Netizens have responded with outrage to Cabral’s statement. In response to this on a social networking site, Prabhakar Timble posted, “I stand with Claude Alvares. I protest and condemn the statement of Minister for Power. Do you? None can trample his rights and liberties, Government of Goa got revenue on platter because of Claude. He stands for Goa, mining dependents and victims.” Within a few hours it was shared several times and comments came pouring in supporting Timble and Claude. The indignation spread and can still be seen on social networking sites and group messaging services. In our Review section today, Cabral and Timble speak on the issue detailing why each one said what he wanted to say. In the interview Timble says, “This threat is coming not just from an elected representative but a Cabinet Minister. It is totally unacceptable, undemocratic and smacks of authoritarianism.” Yes, it is undemocratic, and a minister should have not said something of this nature.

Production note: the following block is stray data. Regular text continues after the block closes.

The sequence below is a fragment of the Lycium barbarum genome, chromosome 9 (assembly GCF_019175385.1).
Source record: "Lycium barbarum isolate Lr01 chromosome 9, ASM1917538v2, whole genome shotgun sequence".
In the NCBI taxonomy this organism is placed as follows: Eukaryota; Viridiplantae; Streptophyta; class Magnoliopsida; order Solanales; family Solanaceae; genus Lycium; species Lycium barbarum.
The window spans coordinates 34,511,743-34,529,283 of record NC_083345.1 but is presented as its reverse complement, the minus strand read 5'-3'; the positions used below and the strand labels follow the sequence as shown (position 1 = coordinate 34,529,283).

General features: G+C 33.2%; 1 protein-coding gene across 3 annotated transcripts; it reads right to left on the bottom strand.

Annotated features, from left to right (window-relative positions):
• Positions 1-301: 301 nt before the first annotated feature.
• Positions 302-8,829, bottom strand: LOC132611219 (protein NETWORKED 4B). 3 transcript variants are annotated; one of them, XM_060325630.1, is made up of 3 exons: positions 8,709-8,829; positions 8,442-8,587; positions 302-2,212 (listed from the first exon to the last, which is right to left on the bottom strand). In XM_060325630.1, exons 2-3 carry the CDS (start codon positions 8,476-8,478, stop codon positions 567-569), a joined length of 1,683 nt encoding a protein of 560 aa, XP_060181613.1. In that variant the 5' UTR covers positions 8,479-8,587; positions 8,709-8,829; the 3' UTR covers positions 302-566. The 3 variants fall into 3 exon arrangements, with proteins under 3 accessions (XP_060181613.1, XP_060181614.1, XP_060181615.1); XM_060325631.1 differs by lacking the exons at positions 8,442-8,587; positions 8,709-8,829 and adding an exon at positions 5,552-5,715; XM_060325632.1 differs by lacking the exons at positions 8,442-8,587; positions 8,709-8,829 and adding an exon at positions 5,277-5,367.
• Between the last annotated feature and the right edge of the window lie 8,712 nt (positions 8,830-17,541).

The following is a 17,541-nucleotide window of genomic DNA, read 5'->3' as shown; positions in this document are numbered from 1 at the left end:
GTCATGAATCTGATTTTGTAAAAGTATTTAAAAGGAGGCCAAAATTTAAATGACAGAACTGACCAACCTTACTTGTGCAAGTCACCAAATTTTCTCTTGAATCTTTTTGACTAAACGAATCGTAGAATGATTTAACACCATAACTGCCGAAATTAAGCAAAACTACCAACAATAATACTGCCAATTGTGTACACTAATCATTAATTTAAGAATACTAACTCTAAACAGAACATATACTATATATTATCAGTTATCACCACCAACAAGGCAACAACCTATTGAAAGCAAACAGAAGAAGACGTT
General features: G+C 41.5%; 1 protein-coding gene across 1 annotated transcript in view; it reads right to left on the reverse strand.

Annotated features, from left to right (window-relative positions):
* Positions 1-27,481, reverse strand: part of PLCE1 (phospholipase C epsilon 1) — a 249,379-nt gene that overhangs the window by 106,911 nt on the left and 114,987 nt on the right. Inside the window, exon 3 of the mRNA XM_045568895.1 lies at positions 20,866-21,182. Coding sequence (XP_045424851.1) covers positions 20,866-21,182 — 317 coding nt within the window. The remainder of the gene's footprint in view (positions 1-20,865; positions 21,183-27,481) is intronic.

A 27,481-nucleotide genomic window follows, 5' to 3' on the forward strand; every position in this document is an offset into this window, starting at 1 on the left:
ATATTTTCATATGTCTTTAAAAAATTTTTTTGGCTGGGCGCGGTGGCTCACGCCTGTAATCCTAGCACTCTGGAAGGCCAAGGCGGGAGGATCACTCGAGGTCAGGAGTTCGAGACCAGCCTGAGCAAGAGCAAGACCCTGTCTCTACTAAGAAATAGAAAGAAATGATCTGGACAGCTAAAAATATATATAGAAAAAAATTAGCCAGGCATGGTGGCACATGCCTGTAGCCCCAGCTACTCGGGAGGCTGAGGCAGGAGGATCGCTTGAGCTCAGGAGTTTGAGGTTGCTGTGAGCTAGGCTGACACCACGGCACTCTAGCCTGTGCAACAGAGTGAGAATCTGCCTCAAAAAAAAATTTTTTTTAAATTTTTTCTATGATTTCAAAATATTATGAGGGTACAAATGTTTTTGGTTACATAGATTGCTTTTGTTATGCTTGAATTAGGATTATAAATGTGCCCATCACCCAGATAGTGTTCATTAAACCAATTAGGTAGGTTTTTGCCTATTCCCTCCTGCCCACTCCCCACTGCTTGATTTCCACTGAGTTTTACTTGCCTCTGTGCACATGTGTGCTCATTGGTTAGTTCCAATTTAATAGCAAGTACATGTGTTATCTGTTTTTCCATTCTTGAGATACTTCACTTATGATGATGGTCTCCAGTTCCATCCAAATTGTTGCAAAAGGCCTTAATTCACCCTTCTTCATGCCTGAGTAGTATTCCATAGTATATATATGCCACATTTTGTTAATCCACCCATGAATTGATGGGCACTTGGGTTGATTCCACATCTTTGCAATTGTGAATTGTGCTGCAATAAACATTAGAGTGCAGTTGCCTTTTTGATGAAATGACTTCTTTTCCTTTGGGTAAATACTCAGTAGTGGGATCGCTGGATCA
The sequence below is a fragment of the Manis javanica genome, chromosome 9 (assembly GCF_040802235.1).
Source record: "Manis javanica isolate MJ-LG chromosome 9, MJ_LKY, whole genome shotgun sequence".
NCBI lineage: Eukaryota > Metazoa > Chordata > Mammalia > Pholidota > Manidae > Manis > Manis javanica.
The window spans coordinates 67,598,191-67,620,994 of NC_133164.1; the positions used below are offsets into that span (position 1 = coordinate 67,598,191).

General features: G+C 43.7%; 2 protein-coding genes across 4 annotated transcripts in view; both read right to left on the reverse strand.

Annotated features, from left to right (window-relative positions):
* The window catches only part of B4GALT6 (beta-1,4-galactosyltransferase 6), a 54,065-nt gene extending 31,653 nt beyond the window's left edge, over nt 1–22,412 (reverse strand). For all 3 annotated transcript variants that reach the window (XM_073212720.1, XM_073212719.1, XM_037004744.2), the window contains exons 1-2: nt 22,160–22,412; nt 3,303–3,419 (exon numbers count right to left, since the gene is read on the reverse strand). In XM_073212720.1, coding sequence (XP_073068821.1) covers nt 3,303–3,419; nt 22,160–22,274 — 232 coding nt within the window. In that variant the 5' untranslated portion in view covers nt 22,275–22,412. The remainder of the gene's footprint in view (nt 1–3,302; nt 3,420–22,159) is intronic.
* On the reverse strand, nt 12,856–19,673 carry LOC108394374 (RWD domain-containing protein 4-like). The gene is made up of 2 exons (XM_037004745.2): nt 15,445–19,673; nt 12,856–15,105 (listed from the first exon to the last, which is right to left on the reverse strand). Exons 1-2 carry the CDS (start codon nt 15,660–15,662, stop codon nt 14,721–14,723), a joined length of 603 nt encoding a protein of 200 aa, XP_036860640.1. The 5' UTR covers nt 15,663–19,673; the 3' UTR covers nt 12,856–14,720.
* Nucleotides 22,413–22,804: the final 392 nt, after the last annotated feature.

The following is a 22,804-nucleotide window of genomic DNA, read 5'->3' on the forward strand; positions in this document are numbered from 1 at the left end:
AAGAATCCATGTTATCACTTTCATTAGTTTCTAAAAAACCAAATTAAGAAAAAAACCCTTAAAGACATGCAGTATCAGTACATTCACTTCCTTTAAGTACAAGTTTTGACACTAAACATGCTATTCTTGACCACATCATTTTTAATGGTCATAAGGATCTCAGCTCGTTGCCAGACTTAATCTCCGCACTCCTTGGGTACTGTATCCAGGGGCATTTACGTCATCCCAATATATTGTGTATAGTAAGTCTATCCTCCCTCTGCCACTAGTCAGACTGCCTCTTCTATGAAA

Go back a few years to 2012 when the Justice Shah Commission report on mining was tabled in the Lok Sabha. Manohar Parrikar was Chief Minister at that time, and Cabral was MLA. As news of the contents of the report spread, Parrikar quickly announced a ban on mining operations, a ban that was later also imposed by the Supreme Court. But, the Supreme Court did not just impose a ban, neither in 2012 nor in 2018 because Alvares told it to do so, there were serious illegalities in the second renewal of leases, which led to the ban in February this year. Does Cabral not know this? Does Cabral not know that it was his party during its stint in the opposition that had brought up the issue of illegal mining in Goa? Cabral as a minister needs to learn that he has to speak responsibly, and anything said by him can snowball into a major controversy.